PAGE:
In honor of Women's History Month, this is the first in a series of blog posts spotlighting the stories of the diverse women who risked — and in many cases lost — their lives on 9/11 and in the aftermath.
When Regina Wilson joined the New York City Fire Department in 1999, she was one of just seven black candidates and the only woman in a class of more than 300.
"The weight of that," she said, "was already on my shoulders." 
After graduation, Wilson joined Engine 219/Ladder 105 in Park Slope. The morning of September 11, before the attacks, John Chipura — her colleague and mentor — made a seemingly ordinary request: would she trade duties with him? Wilson had been assigned to ride Ladder 105 truck that day and Chipura wanted some additional truck experience. Neither could have known the impact this request would have.
A short while later, news broke that a plane had struck the World Trade Center and Ladder 105 was quickly dispatched to the site. Wilson helped load up the rig with extra equipment and tools for her colleagues, who hopped aboard and headed to what seemed, initially, like a terrible accident.
After the impact of the second plane, as it became clear that the city was under attack, scores of additional first responders were called to the site. Wilson found herself rushing towards the World Trade Center on another firetruck. As they entered the Brooklyn Battery Tunnel, they were hit by a massive gust of wind that shook the truck so violently they had to stop. At the time, she couldn’t imagine what would cause a truck holding 500 gallons of water to shake like that. What she had felt was the collapse of the South Tower.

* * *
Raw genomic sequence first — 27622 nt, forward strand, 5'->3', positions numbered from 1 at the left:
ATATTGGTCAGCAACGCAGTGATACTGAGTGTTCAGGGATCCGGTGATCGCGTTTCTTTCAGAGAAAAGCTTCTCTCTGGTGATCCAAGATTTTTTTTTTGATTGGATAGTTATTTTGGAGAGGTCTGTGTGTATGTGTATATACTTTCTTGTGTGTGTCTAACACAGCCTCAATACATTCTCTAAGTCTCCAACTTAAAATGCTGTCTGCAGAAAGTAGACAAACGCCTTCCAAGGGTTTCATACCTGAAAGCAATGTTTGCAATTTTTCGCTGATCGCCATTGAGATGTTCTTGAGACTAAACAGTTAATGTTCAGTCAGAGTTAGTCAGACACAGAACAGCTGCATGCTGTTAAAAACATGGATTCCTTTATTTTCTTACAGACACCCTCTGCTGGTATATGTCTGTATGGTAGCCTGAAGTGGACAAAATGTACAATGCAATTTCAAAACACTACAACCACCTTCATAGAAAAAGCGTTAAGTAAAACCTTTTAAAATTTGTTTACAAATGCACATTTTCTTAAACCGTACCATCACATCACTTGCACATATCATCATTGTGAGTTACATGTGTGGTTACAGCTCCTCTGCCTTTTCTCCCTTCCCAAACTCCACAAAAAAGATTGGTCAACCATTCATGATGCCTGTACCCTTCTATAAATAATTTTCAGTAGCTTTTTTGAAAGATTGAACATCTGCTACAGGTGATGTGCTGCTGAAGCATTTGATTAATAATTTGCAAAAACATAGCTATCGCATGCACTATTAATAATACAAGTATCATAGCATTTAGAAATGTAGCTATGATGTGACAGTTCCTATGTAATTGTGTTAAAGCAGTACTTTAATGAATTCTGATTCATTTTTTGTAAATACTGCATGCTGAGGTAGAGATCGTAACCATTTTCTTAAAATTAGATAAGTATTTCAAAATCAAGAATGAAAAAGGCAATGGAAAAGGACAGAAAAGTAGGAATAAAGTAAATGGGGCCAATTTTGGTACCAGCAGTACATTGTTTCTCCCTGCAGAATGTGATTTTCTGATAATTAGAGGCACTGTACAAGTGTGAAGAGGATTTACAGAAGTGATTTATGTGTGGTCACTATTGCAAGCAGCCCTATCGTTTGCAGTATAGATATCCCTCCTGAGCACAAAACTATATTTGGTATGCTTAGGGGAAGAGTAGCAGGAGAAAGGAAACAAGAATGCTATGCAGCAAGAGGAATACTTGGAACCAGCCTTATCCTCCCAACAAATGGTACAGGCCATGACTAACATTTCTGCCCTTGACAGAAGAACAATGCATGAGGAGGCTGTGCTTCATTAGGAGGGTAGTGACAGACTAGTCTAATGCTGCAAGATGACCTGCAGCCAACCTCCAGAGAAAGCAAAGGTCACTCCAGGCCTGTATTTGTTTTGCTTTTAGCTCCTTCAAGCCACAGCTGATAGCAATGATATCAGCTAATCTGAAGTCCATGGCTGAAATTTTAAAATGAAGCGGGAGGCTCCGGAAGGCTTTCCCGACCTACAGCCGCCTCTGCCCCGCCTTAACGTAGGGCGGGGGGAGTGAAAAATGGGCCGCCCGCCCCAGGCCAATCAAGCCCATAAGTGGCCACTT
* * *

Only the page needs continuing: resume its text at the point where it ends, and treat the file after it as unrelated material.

Entering lower Manhattan, Wilson recalls a scene of total devastation.
“We saw this smoke, this white smoke that looked like a blizzard. [All] of these people started walking towards us that. . .had all this white dust on them.” 
She and fellow firefighters attempted to control the multiple blazes caused by the collapse in any way they could.
“We saw cars on fire, we had buildings on fire, we had all these different elements we had to deal with.” 
Wilson worked through the evening, returning to her firehouse around midnight. Seven members of Engine 219/Ladder 105 had been killed that day, including Chipura.
In the years since the attacks, Wilson has worked to honor her fallen colleagues, using her singing voice as a member of a ceremonial unit within the FDNY. She has also worked to bring attention to the contributions of women at Ground Zero and to advocate for a more diverse fire department, serving as president of both the United Women Firefighters Organization as well as the Vulcan Society, a fraternal organization for black first responders.
Beginning September 9, Wilson will share her story, along with three other speakers, as part of our seventh annual Anniversary in the Schools webinar. Register for this free program here.
This webinar is made possible in partnership with the New York Life Foundation.
By Jennifer Lagasse, Director of Education Programs